With polls showing the presidential race tightening in Minnesota, the Obama campaign sent its star surrogate, former President Bill Clinton, to Minneapolis Tuesday, Oct. 30, to tell supporters the president is the better candidate to restore the American economy.
Speaking to a crowd of about 1,800 packed into the University of Minnesota's McNamara Alumni Center, Clinton gave a staunch defense of President Obama's first term and asserted the president is most likely to restore middle class prosperity and maintain the country's economic leadership in the world.
The three big questions in the election are whether people are better off now than when Obama started, do children have a brighter future and are things coming together
for the nation. The answers, he said, are a resounding "yes."
"The rest of it is all background noise," he said.
Tuesday's rally came as Obama suspended campaigning to monitor superstorm Sandy and the other candidates toned down their rhetoric.
Clinton's appearance was the first one in Minnesota by a big-name campaigner since the Democratic and Republican national conventions last summer. It indicates the state, once considered safe for Obama, is becoming more competitive in the final days of the campaign.
"President Obama is playing defense in traditionally Democratic states like Minnesota and Pennsylvania because Americans know that if he is reelected our national debt will climb to $20 trillion, Medicare will be cut by $716
billion, and millions of middle-class families will be hit with tax increases," Romney spokesman Michael Levoff said in an email. "We can't afford four more years like the last four years.'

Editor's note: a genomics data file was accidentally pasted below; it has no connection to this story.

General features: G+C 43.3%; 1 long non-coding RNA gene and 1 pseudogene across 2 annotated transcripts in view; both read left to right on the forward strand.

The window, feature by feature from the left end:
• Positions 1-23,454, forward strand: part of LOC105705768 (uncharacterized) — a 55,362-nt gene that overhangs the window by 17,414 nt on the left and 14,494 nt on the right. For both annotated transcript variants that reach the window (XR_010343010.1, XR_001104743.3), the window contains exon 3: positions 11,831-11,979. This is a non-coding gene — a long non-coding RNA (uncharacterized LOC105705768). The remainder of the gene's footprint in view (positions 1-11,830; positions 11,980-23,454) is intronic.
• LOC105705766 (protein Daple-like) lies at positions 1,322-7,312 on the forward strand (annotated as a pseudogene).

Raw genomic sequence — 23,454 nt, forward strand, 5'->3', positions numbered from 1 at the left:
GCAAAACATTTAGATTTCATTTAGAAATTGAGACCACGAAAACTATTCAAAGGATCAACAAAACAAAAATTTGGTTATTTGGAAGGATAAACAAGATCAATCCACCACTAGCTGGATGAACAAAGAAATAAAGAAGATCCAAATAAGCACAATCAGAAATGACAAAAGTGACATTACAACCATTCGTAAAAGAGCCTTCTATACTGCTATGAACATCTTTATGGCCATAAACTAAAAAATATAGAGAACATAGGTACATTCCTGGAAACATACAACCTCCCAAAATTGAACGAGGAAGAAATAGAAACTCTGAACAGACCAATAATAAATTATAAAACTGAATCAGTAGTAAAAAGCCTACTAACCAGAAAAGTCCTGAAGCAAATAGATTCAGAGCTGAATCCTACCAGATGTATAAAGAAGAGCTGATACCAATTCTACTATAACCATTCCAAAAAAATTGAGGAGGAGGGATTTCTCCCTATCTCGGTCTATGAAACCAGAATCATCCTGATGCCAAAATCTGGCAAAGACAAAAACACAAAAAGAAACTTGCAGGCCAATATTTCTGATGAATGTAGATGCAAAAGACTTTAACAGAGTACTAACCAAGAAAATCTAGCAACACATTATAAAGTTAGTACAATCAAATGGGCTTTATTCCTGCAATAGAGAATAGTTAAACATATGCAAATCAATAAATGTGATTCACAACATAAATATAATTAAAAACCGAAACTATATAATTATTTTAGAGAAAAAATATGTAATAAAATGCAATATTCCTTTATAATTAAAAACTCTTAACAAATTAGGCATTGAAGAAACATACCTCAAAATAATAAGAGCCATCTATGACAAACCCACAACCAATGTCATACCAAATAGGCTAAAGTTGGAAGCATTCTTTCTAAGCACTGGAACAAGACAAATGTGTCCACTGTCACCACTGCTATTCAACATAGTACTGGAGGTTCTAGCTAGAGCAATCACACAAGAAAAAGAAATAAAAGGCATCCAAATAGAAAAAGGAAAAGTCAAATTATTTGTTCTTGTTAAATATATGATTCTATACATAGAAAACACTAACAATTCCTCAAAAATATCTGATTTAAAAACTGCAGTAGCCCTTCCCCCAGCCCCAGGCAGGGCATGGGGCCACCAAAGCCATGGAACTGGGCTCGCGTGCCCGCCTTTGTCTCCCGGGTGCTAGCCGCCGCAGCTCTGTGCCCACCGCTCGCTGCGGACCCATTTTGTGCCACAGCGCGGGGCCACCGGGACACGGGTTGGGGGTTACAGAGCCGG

In a fundraising letter, the Minnesota Republican Party said Clinton's visit "means Democrats are scared and Romney can win in Minnesota."
After leading by double digits in most polls in the state this summer and early fall, Obama now tops Romney by 5.3 percentage points, according to the RealClearPolitics.com average of Minnesota surveys since Oct. 15.
Clinton reminded the U crowd that Obama inherited an economic crisis when he took office. He said the president started the economy on a long road back from a deep recession, noting unemployment has dropped sharply in the past year while housing starts and auto sales are up.
He defended the president's health care law, saying he wants to make the rest of the country "look more like Minnesota.
"Thanks to Minnesota, all the insurance companies have to spend 80 to 85 percent of their profits on health care," he said, citing a provision tacked onto the Obamacare bill by Minnesota Sen. Al Franken.
After his Minneapolis speech, Clinton headlined another rally at the University of Minnesota, Duluth. The former president also was scheduled to campaign for the Democratic ticket in Iowa, Colorado, Ohio, Virginia, New Hampshire and Wisconsin.
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